DISTURBING news worldwide is how civilians are caught in the crossfire, whether between Israelis and Palestinians in Gaza, our Overseas Filipino Workers in Libya, Malaysian Airlines flight 17 over Ukraine or plain folk held hostage in the Zamboanga siege.
Being in the crossfire doesn’t necessarily mean getting caught between flying missiles and bullets. Here in Manila we dodge bullets between warring political and socio-economic factions everyday, and always we civilians suffer the most casualties.
Just look at the way the Department of Transportation and Communications (DOTC) has been handling itself, messing about with its adjunct agencies like the Land Transportation Office (LTO) and the Land Transportation Franchising and Regulatory Board (LTFRB). To date the vehicle registration and licensing system has had multiple bidding failures affecting the most basic transaction. New car plates were more than a year delayed and even now still gets released in trickles. Renewal stickers from last year are still missing.
Mass murdering bus operators are allowed to ply their routes, suspensions just lifted as if nothing happened.
In the light rail front, the LRT-MRT common station continues to be problematic, not because the project proponent has failed to deliver but because the DOTC has decided to arbitrarily pull out of a perfected contract to award it to another who the politicians favor.
Here’s the latest on that from the Inquirer:
The former head of the Light Rail Transit Authority (LRTA) defended the stand of Henry Sy’s SM group to set up a railway common station at the SM City North Edsa, saying it offered the most convenient design for commuters and would not require any partial shutdown of the busy Metro Rail Transit Line 3.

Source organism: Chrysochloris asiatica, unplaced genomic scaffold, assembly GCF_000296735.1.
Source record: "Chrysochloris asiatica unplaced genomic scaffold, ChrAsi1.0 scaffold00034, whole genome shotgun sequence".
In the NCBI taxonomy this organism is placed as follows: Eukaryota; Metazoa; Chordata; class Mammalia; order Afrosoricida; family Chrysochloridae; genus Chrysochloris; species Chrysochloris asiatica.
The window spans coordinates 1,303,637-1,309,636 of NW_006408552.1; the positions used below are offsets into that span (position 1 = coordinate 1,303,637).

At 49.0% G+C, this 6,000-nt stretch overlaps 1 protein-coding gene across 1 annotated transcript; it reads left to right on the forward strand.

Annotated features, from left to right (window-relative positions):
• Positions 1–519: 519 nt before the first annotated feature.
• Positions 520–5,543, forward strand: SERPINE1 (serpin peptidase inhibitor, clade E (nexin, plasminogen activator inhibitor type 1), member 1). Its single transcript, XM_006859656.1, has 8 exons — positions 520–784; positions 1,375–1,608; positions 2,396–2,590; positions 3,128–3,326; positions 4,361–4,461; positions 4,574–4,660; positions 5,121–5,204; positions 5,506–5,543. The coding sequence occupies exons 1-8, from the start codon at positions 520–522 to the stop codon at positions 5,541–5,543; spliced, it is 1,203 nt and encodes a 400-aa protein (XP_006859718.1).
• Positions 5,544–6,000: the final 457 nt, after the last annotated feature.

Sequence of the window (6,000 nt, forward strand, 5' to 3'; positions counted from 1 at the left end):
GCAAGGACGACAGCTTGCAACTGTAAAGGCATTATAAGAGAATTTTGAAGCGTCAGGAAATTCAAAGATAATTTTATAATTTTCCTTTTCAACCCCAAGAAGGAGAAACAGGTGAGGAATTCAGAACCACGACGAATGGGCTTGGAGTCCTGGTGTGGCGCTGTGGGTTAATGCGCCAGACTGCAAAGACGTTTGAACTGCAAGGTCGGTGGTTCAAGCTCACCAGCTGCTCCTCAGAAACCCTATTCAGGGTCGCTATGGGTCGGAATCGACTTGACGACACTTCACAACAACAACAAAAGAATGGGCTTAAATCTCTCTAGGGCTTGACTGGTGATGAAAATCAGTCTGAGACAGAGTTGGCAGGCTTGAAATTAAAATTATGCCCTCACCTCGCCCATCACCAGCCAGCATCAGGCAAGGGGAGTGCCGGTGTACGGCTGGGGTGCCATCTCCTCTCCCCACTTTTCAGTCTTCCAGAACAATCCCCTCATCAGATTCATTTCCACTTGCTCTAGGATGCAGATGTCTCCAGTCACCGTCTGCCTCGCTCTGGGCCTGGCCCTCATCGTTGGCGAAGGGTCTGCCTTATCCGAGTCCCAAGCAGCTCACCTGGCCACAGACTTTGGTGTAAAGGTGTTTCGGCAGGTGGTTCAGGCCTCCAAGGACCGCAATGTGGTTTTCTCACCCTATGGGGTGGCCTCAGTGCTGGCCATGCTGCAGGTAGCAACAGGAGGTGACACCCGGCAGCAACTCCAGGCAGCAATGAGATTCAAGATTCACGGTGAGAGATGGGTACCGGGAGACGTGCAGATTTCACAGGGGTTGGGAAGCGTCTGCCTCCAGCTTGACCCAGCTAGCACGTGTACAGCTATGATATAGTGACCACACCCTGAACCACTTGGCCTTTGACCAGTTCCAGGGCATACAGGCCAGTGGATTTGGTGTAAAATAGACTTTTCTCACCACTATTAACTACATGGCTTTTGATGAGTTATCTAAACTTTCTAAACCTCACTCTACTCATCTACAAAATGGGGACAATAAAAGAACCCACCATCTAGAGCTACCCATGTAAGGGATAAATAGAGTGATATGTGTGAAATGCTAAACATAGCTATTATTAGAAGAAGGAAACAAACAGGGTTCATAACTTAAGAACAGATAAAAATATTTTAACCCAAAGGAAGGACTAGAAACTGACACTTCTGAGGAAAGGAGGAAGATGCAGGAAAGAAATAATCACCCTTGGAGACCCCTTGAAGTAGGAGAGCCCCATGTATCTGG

The statements were the latest in an ongoing row between the SM group and the Transportation department, which decided this year to locate the common station for MRT-3 and Light Rail Transit Line 1 near the Ayala Group’s TriNoma shopping mall.
SM Prime Holdings sued the department last month for breach of their 2009 agreement.
Mel Robles, LRTA administrator during the term of President Macapagal-Arroyo and under whose watch the agreement with SM was signed, yesterday told reporters that a common station in front of SM City North Edsa was decided upon years ago given legal issues that arose over the TriNoma location.
“It’s still the best and most ideal,” Robles said, noting that the common station was designed to accommodate LRT-1, MRT-3 and eventually MRT-7 “side to side.”
The SM Group also paid the government a P200-million grant, which was meant to secure naming rights and also the location.
The Department of Transportation and Communications earlier said the amount only covered the right to name the station. It added that it would be more advantageous for commuters to have a station near TriNoma given its proximity to a Quezon City business district being developed by Ayala Land Inc. Robles, however, noted that the agreement with SM was a “firm” contract.
“It is expressly stated. It was clear that [the common station] would be there,” he said.
Robles noted that technical and operational issues over the new location had since been identified, including halting about half of MRT-3’s operations for about 45 days.
SM Investments Corp. vice chair Teresita Sy-Coson also said last week that she hoped the matter of the common station would be resolved given that changes to long-term infrastructure plans like this could spell uncertainty for the company.
SM Prime, meanwhile, was preparing for a long legal battle after the Pasay City Regional Trial Court turned down its request early this month for a temporary restraining order.
The situation was also complicated because the common station’s location was bundled into the auction for the P65-billion LRT-1 Cavite extension public-private partnership deal, likely to be won by the tandem of Ayala and Metro Pacific Investments Corp.
SM Prime said it would focus “on its main and more important case for specific performance, where it seeks to enforce its rights under the valid and legally binding MOA [memorandum of agreement],” an earlier statement showed.
Meanwhile, civilians suffer the long queues in the pouring rain and hot and humid sun just to get a decent ride to work.
What did PNoy say again? “You’re alive, aren’t you?”